With Bird of Passage on the wagon it became necessary to also roll her out into the free. This was a big moment, finally, after almost 10 years, we would be able to see what she looked like. I was not disappointed. Here is a picture a little from above and here is a picture taken from a lower position.
Sky lights have been mounted. I ordered three Lewmar Ocean hatches and got two ! The last one will come in December ! I wonder what they are doing at the Lewmar factory ? Anyway, Lewmar Ocean hatches are really nice pieces of hardware. Expensive but strong and reliable.
There has also been time to do some job inside. All cabins now have 12 V electric lights. I have spent a lot of time to investigate the possibility of using LED lights but it's still not time to turn to LED 100 % as I see it. Never the less I have installed LED spotlights in the galley. As spot lights, they work well. This picture shows the 5 LED spot lights in the galley. They use only 0.5 Watt each !
I have also installed an Ethernet network. Each cabin has a RJ45 connector where you can plug in a computer and get access to the network. At the moment I have a long cable from my house out to the boat for Internet access. This is what it looks like in the aft cabin right now. I have my computer running, the heat system is on and I have a bed as well. Sleeping in the boat is nice.
A friend of mine is building a Roberts Spray 36 in steel. This summer he built himself a boat house and the boat is now inside and safe. He redesigned the stern a little, tilted it backwards to make more space on the deck, and the boat is now 39 feet.
The last picture this time is from a funeral. My first battery driven screw driver, a Bosch from 1999, died today. It has been used for most of the jobs on the boat during all these years, it has been broken into two pieces (fell down on the concrete floor) and it has been totally covered with epoxy many times. Still it has always done the job and the battery is till fresh. The motor however is now dead. Here is a last picture of a machine that is really a hero !!!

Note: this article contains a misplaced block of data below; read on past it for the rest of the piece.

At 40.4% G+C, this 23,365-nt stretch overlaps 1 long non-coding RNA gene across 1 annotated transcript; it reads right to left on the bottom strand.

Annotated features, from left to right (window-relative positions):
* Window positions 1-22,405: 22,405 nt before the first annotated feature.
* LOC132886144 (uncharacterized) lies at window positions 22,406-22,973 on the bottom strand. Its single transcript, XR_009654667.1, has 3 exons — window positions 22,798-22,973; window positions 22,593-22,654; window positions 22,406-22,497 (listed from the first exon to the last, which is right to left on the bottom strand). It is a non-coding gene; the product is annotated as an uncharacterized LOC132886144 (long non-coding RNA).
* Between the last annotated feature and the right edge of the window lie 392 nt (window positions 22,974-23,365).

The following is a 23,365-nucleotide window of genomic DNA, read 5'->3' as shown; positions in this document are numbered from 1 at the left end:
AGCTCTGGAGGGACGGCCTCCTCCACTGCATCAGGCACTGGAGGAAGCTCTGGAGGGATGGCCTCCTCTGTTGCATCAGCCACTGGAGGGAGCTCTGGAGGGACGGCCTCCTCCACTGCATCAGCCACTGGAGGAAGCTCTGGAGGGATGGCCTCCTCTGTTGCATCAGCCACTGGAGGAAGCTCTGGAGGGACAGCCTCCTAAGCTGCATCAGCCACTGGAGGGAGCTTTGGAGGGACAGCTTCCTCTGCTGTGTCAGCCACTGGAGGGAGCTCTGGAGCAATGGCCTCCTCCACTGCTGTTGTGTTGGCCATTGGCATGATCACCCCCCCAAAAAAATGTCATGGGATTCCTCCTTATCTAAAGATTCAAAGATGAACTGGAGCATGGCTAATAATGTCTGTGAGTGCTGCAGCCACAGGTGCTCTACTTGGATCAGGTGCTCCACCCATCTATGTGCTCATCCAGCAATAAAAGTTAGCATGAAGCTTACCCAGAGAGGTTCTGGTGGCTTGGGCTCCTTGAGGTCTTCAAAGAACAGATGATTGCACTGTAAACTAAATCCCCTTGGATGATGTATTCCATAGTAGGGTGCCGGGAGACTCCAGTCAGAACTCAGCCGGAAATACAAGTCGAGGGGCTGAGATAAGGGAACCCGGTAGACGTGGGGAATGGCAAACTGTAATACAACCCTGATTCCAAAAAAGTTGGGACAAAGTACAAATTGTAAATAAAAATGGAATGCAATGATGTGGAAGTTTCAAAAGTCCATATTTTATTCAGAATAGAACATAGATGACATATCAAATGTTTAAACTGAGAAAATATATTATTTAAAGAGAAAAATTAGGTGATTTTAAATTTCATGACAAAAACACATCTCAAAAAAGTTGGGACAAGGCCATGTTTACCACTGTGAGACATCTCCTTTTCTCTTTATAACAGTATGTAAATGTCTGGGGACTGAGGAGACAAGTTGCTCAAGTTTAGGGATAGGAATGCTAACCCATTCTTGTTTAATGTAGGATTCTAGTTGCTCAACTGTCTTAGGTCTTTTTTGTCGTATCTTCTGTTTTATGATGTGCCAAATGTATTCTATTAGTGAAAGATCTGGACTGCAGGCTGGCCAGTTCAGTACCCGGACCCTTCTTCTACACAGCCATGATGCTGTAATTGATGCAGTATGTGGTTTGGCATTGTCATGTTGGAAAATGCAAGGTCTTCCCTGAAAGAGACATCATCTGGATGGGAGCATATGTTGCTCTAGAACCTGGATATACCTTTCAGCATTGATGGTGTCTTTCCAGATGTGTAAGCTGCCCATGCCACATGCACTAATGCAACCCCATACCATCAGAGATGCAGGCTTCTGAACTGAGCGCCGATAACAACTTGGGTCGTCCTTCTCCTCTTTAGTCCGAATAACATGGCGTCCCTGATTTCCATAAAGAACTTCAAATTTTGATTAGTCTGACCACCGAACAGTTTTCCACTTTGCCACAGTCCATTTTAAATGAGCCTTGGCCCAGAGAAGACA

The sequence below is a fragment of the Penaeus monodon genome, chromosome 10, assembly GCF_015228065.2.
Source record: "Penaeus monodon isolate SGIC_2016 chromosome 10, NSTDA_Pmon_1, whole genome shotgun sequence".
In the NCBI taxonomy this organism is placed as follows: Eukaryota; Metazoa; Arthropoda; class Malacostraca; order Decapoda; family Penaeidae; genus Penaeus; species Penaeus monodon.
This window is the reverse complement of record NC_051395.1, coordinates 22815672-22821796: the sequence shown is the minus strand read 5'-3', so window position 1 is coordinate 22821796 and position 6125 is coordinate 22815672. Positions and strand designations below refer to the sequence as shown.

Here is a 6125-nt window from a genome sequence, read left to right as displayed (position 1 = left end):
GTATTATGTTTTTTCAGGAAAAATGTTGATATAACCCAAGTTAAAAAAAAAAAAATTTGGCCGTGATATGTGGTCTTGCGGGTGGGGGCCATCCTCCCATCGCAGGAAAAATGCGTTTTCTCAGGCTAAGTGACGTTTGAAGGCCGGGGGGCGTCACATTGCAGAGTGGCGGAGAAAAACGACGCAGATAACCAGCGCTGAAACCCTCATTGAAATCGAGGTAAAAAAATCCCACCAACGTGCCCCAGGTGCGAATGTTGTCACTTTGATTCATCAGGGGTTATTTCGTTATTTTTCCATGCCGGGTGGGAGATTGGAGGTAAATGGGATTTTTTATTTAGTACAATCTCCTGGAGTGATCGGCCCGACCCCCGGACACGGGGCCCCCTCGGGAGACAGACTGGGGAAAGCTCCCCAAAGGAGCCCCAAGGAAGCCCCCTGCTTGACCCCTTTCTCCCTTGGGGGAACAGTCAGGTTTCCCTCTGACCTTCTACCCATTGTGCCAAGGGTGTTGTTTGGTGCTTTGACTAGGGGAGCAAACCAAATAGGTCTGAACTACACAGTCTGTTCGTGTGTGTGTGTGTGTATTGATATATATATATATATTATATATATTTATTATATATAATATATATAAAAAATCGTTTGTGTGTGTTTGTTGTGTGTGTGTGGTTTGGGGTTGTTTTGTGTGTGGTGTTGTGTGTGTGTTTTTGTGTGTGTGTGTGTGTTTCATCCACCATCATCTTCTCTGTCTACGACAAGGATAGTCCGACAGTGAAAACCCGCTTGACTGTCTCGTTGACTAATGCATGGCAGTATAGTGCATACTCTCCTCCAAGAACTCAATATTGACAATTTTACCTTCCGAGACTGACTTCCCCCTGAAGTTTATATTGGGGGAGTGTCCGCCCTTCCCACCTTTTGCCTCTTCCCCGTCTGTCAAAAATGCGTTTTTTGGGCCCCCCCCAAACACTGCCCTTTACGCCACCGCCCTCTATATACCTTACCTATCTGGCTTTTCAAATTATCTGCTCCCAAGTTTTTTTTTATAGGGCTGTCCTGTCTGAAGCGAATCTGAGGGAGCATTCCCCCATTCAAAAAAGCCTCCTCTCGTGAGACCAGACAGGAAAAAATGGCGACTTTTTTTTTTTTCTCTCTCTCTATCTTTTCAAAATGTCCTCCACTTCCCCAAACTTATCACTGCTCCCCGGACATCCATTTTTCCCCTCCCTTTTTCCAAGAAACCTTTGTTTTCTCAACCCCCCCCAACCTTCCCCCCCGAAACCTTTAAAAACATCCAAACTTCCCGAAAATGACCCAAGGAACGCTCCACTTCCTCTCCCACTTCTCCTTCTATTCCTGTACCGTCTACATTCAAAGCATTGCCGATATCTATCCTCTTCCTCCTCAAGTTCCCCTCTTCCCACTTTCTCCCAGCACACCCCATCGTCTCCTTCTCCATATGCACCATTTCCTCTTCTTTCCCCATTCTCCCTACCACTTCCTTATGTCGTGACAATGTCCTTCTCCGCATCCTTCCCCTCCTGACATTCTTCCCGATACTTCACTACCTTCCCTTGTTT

October to December
Main issue this period has been the engines. First problem was that we didn't have any ! I have spent a lot of time during the last years to check prices and technical specifications and as far as I could see the Volvo Penta D2-40 had the best specs but also the highest price. After a lot of detective work I finally found a company in Stockholm with two D2-40's that had been unpacked and exposed in the shop for some time but never started, and to a very good price. The week before christmas we took our Renault Kangoo and went to Stockholm to get them. Here is one of them on its transportation pallet. We soon recognized that if you have two motors you need to call them by different names. Tove decided that we call them Sixten and Bertil. S for starboard (styrbord in Swedish language) and B for port (babord in Swedish language). The motor on the picture is Sixten.
Knowing what motors to fit we could now prepare motor beds in the machine room. A sealed bottom under the motor to keep leaking fluids from spreading into the boat and two well sized wooden beds with 10 degrees of inclination to position the motor in the right angle for the propeller shaft.
Getting the engines in position was relatively easy. Bertil was first and my old tractor managed to lift him high enough to be able to slide him onto the aft deck. A simple lifting gear, me and 3 strong teenagers and we could move Bertil to the entrance door opening. Down the stairs I let him slide on two wooden planks.
Then a new lift and down into the engine room. Here is an overview and a close up.
On this picture you see 175 kg Bertil securley fastened on his bed. A week from now I suppose that Sixten will be making Bertil company on the other side of the keel box.
End of 2008